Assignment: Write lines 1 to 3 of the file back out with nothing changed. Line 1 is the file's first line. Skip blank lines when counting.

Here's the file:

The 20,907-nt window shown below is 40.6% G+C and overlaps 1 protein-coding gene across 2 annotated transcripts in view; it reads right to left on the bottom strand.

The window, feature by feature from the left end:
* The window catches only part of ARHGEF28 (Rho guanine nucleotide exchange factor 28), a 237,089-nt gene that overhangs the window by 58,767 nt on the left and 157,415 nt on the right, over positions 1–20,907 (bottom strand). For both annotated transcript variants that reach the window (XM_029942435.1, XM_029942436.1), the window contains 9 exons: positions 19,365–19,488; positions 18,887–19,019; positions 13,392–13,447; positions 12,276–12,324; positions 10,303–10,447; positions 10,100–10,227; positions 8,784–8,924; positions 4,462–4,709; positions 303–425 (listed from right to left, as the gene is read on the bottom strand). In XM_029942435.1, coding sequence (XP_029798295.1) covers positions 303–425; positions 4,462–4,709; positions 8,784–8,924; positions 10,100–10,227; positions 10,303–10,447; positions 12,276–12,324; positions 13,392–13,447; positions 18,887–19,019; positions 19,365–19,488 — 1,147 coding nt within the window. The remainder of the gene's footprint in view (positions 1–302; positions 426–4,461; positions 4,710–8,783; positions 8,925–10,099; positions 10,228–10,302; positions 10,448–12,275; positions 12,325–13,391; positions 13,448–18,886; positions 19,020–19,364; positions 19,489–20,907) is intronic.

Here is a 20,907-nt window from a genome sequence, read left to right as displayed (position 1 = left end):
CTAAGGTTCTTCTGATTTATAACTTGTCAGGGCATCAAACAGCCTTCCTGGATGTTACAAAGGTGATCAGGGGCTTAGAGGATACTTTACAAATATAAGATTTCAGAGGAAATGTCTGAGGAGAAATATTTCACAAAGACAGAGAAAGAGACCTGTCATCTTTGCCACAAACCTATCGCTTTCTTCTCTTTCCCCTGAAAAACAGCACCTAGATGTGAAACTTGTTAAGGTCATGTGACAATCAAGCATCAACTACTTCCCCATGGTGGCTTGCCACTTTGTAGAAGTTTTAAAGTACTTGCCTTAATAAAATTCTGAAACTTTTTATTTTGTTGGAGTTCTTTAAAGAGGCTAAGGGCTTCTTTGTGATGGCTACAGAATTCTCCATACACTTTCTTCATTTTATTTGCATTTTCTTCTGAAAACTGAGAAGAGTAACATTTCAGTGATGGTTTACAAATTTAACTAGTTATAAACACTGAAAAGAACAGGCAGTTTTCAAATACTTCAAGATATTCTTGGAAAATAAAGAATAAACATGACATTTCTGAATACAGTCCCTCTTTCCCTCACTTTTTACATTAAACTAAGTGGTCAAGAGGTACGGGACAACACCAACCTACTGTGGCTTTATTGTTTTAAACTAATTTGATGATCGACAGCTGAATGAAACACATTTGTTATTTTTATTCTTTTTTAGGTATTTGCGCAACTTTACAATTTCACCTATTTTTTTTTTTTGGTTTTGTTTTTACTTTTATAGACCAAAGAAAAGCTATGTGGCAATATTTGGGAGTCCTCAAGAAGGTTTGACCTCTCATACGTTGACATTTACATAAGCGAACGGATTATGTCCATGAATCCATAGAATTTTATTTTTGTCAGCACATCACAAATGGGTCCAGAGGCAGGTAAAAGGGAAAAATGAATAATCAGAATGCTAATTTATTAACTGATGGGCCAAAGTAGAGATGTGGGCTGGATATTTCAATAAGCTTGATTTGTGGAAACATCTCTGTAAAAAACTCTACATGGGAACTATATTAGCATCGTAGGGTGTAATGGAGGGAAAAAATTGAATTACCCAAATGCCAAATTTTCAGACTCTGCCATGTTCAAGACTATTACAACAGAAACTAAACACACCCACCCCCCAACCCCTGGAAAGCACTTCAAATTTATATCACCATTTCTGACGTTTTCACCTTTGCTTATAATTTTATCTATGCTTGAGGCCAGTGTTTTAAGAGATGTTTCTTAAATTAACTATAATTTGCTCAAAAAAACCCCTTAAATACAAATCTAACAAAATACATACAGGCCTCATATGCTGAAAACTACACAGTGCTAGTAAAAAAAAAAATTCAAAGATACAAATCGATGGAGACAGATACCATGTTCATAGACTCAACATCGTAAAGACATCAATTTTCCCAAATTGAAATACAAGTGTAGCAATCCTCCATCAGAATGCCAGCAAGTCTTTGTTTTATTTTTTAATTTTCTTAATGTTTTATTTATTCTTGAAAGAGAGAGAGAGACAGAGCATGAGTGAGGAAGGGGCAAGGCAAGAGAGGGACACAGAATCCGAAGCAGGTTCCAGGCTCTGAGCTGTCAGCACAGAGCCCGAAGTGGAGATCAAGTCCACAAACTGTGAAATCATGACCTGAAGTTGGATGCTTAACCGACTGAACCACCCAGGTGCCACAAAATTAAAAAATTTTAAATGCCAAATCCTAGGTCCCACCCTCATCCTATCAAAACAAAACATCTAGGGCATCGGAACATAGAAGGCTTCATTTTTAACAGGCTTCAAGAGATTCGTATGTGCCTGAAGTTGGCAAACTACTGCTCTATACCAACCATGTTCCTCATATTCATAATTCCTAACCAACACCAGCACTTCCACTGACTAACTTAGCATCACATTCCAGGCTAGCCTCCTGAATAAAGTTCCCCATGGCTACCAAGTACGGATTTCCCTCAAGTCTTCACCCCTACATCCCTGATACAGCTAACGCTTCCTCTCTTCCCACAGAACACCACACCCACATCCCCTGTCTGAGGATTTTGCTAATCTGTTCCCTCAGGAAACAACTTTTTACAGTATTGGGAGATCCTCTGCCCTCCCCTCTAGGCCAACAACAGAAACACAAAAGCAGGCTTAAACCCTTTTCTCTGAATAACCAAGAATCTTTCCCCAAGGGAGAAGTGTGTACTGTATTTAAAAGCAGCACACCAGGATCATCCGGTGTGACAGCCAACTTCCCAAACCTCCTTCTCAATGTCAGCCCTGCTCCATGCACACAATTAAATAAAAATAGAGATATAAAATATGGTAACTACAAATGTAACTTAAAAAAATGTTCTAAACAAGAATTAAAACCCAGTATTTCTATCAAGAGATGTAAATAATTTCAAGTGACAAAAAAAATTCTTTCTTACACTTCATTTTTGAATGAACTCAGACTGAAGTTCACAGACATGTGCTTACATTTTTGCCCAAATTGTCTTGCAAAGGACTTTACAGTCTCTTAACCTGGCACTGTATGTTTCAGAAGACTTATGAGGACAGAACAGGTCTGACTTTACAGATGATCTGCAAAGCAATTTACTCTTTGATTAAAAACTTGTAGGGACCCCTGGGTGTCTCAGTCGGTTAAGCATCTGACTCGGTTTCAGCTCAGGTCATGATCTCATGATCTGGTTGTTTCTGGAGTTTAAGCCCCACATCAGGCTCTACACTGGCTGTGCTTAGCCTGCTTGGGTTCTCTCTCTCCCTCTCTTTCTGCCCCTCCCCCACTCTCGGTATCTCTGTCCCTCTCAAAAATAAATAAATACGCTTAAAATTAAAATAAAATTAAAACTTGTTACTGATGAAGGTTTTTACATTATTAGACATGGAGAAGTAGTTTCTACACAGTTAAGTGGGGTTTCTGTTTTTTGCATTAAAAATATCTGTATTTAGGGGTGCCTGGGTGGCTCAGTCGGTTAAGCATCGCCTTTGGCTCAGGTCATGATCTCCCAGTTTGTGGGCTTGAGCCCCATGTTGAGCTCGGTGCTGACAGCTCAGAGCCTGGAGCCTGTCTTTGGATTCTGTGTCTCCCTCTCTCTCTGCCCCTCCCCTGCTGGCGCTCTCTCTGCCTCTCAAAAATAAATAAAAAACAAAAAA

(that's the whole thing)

The 20,907-nt window shown below is 40.6% G+C and overlaps 1 protein-coding gene across 2 annotated transcripts in view; it reads right to left on the bottom strand.

The window, feature by feature from the left end:
* The window catches only part of ARHGEF28 (Rho guanine nucleotide exchange factor 28), a 237,089-nt gene that overhangs the window by 58,767 nt on the left and 157,415 nt on the right, over positions 1–20,907 (bottom strand). For both annotated transcript variants that reach the window (XM_029942435.1, XM_029942436.1), the window contains 9 exons: positions 19,365–19,488; positions 18,887–19,019; positions 13,392–13,447; positions 12,276–12,324; positions 10,303–10,447; positions 10,100–10,227; positions 8,784–8,924; positions 4,462–4,709; positions 303–425 (listed from right to left, as the gene is read on the bottom strand). In XM_029942435.1, coding sequence (XP_029798295.1) covers positions 303–425; positions 4,462–4,709; positions 8,784–8,924; positions 10,100–10,227; positions 10,303–10,447; positions 12,276–12,324; positions 13,392–13,447; positions 18,887–19,019; positions 19,365–19,488 — 1,147 coding nt within the window. The remainder of the gene's footprint in view (positions 1–302; positions 426–4,461; positions 4,710–8,783; positions 8,925–10,099; positions 10,228–10,302; positions 10,448–12,275; positions 12,325–13,391; positions 13,448–18,886; positions 19,020–19,364; positions 19,489–20,907) is intronic.